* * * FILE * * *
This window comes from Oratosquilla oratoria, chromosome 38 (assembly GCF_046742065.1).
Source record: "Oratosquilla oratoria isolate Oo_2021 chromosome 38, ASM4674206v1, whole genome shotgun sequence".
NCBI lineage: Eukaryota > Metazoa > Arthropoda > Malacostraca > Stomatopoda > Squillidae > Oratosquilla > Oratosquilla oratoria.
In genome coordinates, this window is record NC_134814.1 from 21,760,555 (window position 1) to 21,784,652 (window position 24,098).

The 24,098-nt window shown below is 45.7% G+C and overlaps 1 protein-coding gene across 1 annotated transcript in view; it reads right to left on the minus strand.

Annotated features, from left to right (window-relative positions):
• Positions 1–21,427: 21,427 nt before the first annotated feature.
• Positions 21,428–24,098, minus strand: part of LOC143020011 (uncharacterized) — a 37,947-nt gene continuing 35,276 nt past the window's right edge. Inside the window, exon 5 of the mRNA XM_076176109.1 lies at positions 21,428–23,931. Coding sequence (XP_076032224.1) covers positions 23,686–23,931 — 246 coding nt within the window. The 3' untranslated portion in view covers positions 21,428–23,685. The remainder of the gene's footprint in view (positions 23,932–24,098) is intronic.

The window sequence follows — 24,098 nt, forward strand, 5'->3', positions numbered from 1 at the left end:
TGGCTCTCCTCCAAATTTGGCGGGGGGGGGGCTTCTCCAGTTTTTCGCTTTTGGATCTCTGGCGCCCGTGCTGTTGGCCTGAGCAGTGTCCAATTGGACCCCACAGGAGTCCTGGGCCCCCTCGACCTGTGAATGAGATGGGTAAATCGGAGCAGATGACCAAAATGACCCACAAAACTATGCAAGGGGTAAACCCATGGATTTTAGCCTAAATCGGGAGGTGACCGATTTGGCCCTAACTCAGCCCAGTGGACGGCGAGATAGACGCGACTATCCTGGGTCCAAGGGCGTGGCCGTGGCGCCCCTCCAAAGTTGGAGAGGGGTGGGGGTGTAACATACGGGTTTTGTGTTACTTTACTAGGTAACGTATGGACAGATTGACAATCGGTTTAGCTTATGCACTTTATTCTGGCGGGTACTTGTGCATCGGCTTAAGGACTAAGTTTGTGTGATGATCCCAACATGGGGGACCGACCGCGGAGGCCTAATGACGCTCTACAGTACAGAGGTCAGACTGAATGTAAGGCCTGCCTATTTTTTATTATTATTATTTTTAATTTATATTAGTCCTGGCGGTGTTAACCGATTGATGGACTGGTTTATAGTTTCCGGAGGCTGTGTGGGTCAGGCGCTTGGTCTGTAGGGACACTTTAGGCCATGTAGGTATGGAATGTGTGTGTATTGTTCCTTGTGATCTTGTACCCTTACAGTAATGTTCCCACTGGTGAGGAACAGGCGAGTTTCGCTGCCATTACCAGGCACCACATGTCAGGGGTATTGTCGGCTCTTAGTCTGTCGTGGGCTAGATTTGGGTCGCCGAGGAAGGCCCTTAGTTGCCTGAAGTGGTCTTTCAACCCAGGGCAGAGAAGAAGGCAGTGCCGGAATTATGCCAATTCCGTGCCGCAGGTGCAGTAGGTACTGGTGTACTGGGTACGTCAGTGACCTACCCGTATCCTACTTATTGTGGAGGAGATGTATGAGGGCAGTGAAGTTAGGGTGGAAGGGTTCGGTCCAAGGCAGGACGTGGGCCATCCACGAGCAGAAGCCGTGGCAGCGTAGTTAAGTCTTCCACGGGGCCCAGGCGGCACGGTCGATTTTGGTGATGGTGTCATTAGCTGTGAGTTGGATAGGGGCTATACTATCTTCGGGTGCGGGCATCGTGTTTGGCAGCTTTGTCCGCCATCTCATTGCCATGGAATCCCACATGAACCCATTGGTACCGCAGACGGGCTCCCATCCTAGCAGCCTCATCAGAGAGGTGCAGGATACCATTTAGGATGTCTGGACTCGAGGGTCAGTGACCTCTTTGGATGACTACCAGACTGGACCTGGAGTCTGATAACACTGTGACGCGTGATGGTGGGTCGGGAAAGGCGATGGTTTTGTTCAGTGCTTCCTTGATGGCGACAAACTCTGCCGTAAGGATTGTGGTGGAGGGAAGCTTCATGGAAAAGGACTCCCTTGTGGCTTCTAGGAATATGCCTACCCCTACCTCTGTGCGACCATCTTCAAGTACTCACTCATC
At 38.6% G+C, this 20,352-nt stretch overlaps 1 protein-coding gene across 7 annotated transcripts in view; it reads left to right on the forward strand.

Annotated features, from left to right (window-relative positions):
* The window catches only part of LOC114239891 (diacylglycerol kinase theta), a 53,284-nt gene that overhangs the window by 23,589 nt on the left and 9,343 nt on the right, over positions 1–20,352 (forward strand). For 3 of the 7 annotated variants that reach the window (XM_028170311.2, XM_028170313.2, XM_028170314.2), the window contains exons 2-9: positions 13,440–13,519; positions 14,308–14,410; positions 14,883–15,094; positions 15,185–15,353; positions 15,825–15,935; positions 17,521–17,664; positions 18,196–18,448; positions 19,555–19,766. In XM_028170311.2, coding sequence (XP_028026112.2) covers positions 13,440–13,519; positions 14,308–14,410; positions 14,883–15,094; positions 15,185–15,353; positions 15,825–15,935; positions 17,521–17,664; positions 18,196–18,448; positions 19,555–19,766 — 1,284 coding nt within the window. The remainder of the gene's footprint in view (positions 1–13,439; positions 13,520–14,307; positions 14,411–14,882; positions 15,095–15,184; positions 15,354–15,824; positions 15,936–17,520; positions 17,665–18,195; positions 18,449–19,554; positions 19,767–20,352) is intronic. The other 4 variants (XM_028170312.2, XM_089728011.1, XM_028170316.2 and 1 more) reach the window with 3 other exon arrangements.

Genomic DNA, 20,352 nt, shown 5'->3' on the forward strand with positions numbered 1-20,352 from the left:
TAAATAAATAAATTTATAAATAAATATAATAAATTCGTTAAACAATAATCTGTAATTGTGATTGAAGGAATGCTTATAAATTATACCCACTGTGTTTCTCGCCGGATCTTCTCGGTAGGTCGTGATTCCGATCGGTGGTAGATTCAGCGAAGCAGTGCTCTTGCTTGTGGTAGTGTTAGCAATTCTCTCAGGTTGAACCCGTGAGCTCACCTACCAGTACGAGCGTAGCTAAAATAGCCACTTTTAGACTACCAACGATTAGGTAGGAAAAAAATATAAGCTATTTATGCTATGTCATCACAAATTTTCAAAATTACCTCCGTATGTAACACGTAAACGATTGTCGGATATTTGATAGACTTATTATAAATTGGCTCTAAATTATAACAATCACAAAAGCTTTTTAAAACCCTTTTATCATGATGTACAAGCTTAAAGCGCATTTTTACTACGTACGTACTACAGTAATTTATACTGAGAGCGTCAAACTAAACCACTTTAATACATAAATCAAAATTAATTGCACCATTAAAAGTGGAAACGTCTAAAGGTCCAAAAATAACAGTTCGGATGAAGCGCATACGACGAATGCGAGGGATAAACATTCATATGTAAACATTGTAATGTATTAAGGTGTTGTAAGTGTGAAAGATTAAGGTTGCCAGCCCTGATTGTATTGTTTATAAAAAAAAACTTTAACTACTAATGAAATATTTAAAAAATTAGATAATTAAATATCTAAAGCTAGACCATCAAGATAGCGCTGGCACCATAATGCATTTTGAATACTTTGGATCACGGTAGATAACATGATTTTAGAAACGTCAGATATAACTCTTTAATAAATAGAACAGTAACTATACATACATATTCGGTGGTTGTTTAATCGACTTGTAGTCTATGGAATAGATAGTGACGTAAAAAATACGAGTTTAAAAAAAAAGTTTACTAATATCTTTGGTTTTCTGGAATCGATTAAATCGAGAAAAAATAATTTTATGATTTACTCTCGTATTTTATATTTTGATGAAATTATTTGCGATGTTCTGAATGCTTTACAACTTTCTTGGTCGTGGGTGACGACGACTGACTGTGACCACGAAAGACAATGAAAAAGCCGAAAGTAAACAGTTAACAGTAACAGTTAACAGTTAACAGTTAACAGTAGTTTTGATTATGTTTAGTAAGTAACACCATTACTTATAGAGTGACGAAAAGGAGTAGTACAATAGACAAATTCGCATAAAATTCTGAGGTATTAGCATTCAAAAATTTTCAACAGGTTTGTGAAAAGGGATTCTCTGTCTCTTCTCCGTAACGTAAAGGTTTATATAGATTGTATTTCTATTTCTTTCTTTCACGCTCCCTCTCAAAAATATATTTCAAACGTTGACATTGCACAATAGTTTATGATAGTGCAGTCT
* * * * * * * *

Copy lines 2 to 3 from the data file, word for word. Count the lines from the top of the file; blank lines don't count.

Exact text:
Source record: "Oratosquilla oratoria isolate Oo_2021 chromosome 38, ASM4674206v1, whole genome shotgun sequence".
NCBI lineage: Eukaryota > Metazoa > Arthropoda > Malacostraca > Stomatopoda > Squillidae > Oratosquilla > Oratosquilla oratoria.